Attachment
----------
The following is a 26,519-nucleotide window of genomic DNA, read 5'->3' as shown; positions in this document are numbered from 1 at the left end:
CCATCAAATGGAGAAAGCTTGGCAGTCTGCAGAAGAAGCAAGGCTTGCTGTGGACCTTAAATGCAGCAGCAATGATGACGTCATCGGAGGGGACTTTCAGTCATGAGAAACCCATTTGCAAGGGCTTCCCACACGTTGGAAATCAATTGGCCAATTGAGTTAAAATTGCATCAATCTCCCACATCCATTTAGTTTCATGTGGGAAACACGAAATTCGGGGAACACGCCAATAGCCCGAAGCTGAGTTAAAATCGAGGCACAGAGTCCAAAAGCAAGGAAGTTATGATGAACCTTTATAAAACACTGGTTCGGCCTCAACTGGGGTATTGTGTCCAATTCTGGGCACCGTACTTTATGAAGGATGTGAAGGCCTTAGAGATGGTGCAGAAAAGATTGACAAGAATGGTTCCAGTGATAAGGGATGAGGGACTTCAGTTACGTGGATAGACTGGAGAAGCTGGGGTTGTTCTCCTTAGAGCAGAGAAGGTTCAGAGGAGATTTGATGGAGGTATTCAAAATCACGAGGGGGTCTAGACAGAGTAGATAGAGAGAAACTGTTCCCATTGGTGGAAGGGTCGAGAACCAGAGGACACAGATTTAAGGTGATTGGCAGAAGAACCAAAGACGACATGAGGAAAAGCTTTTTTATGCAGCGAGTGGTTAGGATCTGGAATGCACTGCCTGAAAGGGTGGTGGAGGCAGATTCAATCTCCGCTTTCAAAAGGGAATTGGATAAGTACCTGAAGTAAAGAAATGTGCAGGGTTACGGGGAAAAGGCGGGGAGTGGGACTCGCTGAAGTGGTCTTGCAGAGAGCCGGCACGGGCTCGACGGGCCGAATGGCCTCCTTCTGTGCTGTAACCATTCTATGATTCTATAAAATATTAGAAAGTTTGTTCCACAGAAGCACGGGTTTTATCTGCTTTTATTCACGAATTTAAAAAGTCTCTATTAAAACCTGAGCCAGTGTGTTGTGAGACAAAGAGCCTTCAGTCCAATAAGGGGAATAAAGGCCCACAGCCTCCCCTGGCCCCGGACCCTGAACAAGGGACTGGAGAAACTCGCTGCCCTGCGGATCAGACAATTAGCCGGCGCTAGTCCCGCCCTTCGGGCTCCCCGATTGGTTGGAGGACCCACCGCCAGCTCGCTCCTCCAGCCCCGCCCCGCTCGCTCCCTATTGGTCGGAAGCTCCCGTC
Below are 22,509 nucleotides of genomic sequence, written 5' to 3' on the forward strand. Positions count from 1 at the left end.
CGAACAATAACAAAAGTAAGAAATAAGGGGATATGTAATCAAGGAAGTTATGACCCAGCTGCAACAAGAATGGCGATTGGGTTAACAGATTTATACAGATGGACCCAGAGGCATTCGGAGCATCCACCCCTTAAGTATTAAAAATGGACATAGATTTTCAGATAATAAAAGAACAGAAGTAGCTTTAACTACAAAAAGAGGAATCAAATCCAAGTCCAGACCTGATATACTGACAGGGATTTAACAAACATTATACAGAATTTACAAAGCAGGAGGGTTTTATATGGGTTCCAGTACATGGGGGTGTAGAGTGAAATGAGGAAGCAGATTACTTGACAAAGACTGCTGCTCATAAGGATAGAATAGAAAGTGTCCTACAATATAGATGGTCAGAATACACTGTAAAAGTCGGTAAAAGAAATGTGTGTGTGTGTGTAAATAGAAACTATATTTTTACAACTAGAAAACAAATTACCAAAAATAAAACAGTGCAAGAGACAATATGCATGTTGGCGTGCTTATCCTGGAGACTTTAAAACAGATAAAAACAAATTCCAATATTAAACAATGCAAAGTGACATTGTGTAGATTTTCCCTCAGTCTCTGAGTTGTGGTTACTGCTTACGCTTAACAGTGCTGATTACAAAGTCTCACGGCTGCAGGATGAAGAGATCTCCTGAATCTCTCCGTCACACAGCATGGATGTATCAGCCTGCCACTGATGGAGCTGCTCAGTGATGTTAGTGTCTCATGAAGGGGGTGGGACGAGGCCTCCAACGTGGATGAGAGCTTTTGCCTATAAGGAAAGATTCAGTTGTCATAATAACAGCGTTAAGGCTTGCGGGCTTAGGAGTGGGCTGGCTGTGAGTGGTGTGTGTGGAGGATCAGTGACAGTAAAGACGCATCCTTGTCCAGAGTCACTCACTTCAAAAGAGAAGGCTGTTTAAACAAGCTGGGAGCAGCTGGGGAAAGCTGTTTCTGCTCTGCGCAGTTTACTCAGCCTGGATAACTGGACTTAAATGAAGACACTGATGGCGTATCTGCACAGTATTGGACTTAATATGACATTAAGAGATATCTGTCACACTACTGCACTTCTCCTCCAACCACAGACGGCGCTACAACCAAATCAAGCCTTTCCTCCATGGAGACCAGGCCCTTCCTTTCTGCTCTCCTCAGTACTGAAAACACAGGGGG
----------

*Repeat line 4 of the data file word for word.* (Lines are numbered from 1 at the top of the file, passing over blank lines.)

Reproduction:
CGAACAATAACAAAAGTAAGAAATAAGGGGATATGTAATCAAGGAAGTTATGACCCAGCTGCAACAAGAATGGCGATTGGGTTAACAGATTTATACAGATGGACCCAGAGGCATTCGGAGCATCCACCCCTTAAGTATTAAAAATGGACATAGATTTTCAGATAATAAAAGAACAGAAGTAGCTTTAACTACAAAAAGAGGAATCAAATCCAAGTCCAGACCTGATATACTGACAGGGATTTAACAAACATTATACAGAATTTACAAAGCAGGAGGGTTTTATATGGGTTCCAGTACATGGGGGTGTAGAGTGAAATGAGGAAGCAGATTACTTGACAAAGACTGCTGCTCATAAGGATAGAATAGAAAGTGTCCTACAATATAGATGGTCAGAATACACTGTAAAAGTCGGTAAAAGAAATGTGTGTGTGTGTGTAAATAGAAACTATATTTTTACAACTAGAAAACAAATTACCAAAAATAAAACAGTGCAAGAGACAATATGCATGTTGGCGTGCTTATCCTGGAGACTTTAAAACAGATAAAAACAAATTCCAATATTAAACAATGCAAAGTGACATTGTGTAGATTTTCCCTCAGTCTCTGAGTTGTGGTTACTGCTTACGCTTAACAGTGCTGATTACAAAGTCTCACGGCTGCAGGATGAAGAGATCTCCTGAATCTCTCCGTCACACAGCATGGATGTATCAGCCTGCCACTGATGGAGCTGCTCAGTGATGTTAGTGTCTCATGAAGGGGGTGGGACGAGGCCTCCAACGTGGATGAGAGCTTTTGCCTATAAGGAAAGATTCAGTTGTCATAATAACAGCGTTAAGGCTTGCGGGCTTAGGAGTGGGCTGGCTGTGAGTGGTGTGTGTGGAGGATCAGTGACAGTAAAGACGCATCCTTGTCCAGAGTCACTCACTTCAAAAGAGAAGGCTGTTTAAACAAGCTGGGAGCAGCTGGGGAAAGCTGTTTCTGCTCTGCGCAGTTTACTCAGCCTGGATAACTGGACTTAAATGAAGACACTGATGGCGTATCTGCACAGTATTGGACTTAATATGACATTAAGAGATATCTGTCACACTACTGCACTTCTCCTCCAACCACAGACGGCGCTACAACCAAATCAAGCCTTTCCTCCATGGAGACCAGGCCCTTCCTTTCTGCTCTCCTCAGTACTGAAAACACAGGGGG